________________ CM . . . . Volume XII Number 1 . . . .September 2, 2005

cover

Peek-a-Little Boo.

Sheree Fitch. Illustrated by Laura Watson.
Victoria, BC: Orca, 2005.
32 pp., cloth, $19.95.
ISBN 1-55143-342-7.

Subject Headings:
Ethnic groups-Juvenile poetry.
Children's poetry, Canadian (English).
English language-Alphabet-Juvenile literature.

Preschool-kindergarten / Ages 1-5.

Review by Alison Mews.

*** /4

Reviewed from f&g's.

   

Wide awake, baby?
Wiggle-woggle you!
Playing a game of
Peek-a-Little Boo!

Ww
Wenonah's whisper

Extra kiss for baby!
Maybe two!
Close your eyes or
Peek-a-Little Boo!

Xx
Xylon's xylophone

 

Using playful verse and repetition, Sheree Fitch introduces the English alphabet to babies from around the world. Attractive and well-designed, this concept alphabet book will entice parents to share the learning game with their toddlers.

     Each page is devoted to a letter, pictured as a large graphic capital, and a four-line stanza ending with "Peek-a-Little Boo!" Beneath the verse are the upper and lower case letters, as well as a baby's name and noun that begin with the specific letter. The illustrations, which occupy three quarters of each page, feature close-ups of the multiracial babies and nouns chosen to represent that letter. For example, 'Isra's ice cream' shows a Thai child licking a large cone, and 'Questa's quilt' depicts a laughing baby peeking from under a quilt. There is no pronunciation guide to the unfamiliar names, but each name's meaning and country of origin are given on the final page.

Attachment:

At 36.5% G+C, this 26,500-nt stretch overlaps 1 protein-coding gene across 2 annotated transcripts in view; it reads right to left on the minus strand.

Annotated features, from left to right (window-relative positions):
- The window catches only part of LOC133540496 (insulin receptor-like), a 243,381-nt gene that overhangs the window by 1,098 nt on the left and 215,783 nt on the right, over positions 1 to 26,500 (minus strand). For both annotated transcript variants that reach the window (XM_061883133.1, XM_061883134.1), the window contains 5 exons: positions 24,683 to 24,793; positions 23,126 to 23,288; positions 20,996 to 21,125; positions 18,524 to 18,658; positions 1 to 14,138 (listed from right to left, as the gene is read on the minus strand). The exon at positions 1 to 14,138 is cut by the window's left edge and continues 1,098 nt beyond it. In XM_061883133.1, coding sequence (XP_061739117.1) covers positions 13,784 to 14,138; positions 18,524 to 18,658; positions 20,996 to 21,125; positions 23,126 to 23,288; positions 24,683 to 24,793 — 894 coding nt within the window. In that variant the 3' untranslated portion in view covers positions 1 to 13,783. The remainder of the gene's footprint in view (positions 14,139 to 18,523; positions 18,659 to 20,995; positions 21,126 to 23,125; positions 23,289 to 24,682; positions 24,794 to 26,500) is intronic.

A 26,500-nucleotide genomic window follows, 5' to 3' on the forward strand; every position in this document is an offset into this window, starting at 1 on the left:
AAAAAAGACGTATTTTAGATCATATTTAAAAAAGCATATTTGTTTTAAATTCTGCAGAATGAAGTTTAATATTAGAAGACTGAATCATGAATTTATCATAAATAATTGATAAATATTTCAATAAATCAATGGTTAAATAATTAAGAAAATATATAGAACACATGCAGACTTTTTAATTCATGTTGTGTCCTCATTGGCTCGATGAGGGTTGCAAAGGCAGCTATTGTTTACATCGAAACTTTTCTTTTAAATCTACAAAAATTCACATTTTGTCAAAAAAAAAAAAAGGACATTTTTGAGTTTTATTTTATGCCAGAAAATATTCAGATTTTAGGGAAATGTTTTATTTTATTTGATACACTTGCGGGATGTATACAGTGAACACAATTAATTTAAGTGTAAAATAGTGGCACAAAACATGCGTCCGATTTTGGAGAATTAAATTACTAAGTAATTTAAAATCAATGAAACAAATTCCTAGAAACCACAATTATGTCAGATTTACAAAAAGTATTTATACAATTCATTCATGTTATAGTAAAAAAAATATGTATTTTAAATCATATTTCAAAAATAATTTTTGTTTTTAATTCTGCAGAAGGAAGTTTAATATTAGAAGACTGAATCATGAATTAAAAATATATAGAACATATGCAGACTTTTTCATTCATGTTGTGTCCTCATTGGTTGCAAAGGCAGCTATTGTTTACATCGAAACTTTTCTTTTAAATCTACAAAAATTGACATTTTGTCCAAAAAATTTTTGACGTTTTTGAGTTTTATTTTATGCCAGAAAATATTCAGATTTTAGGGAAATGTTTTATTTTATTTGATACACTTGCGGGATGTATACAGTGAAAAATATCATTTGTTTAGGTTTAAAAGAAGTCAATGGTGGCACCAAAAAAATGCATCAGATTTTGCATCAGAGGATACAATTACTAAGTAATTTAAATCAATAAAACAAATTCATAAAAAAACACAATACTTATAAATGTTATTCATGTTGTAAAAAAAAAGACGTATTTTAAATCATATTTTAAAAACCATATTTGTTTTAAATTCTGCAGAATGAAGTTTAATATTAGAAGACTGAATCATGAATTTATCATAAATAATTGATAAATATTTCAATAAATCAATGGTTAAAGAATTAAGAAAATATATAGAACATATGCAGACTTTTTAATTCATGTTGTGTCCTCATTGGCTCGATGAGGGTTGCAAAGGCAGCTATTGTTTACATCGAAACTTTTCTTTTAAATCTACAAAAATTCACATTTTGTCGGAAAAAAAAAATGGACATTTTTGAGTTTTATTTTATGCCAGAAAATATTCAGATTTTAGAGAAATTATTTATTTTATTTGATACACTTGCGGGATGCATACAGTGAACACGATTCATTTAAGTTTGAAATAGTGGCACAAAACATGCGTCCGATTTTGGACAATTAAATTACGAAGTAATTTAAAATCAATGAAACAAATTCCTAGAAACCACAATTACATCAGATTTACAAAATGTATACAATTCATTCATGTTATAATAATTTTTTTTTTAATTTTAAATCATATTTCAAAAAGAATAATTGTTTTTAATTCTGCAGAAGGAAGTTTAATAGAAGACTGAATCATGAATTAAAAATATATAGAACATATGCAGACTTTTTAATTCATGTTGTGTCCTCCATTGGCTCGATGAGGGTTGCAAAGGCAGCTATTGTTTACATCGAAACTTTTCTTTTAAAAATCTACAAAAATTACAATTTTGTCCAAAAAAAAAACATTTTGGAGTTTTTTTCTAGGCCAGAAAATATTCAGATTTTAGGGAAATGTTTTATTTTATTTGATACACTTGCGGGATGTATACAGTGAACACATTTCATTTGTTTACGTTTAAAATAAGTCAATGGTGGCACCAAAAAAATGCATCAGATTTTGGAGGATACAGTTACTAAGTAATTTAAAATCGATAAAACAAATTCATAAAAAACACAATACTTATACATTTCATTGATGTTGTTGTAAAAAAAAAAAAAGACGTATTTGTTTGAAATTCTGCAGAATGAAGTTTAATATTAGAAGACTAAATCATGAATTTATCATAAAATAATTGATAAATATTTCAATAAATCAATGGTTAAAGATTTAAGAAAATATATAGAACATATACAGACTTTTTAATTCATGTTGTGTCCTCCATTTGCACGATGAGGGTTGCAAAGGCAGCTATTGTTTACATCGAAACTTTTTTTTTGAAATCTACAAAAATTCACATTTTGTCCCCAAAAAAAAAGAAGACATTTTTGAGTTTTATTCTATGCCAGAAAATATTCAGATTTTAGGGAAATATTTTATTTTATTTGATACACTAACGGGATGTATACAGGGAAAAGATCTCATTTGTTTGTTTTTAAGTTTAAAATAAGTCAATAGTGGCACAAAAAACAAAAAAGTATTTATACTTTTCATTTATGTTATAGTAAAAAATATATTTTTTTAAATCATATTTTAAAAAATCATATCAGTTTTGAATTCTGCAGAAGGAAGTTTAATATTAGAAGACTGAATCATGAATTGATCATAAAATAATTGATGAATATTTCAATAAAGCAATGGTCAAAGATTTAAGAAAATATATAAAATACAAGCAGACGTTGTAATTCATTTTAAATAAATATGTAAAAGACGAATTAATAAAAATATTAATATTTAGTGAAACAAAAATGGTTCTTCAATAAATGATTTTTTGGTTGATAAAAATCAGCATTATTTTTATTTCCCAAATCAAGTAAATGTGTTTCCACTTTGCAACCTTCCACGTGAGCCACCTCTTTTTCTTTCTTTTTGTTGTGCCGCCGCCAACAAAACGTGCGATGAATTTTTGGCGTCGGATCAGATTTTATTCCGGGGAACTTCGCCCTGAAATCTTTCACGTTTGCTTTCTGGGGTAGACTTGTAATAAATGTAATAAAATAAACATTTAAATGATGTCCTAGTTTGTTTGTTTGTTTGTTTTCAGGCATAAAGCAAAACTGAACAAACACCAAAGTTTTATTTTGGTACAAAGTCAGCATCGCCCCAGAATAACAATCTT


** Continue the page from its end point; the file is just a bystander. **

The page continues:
internal art     Sheree's trademark poetic lip-slipperiness is more restrained in this early literacy book, but she grants licence to parental silliness and her slightly uneven rhymes will easily glide off the tongue. Little ones will delight in the predictable nature of the repeating last line and will doubtlessly join in the reciting. A first book for illustrator Laura Watson, she has chosen to use colourful acrylics in expansive close-ups rather than drawing detailed facial features. It has been noted that very young children are sometimes uncomfortable with bodies not shown in their entirety, and the close-ups of partial babies, in particular the one of a baby's torso and toes without a head, may cause consternation for those children. Most children, however, will respond to this playful book with delighted giggles and wiggles, especially if the implicit invitation to tickle and cuddle while reading is indulged.

Recommended.

Alison Mews is the Coordinator of the Curriculum Materials Centre, Faculty of Education, Memorial University of NF, St. John's, NF.

To comment on this title or this review, send mail to cm@umanitoba.ca.

Copyright the Manitoba Library Association. Reproduction for personal use is permitted only if this copyright notice is maintained. Any other reproduction is prohibited without permission.
Published by
The Manitoba Library Association
ISSN 1201-9364
Hosted by the University of Manitoba.
 

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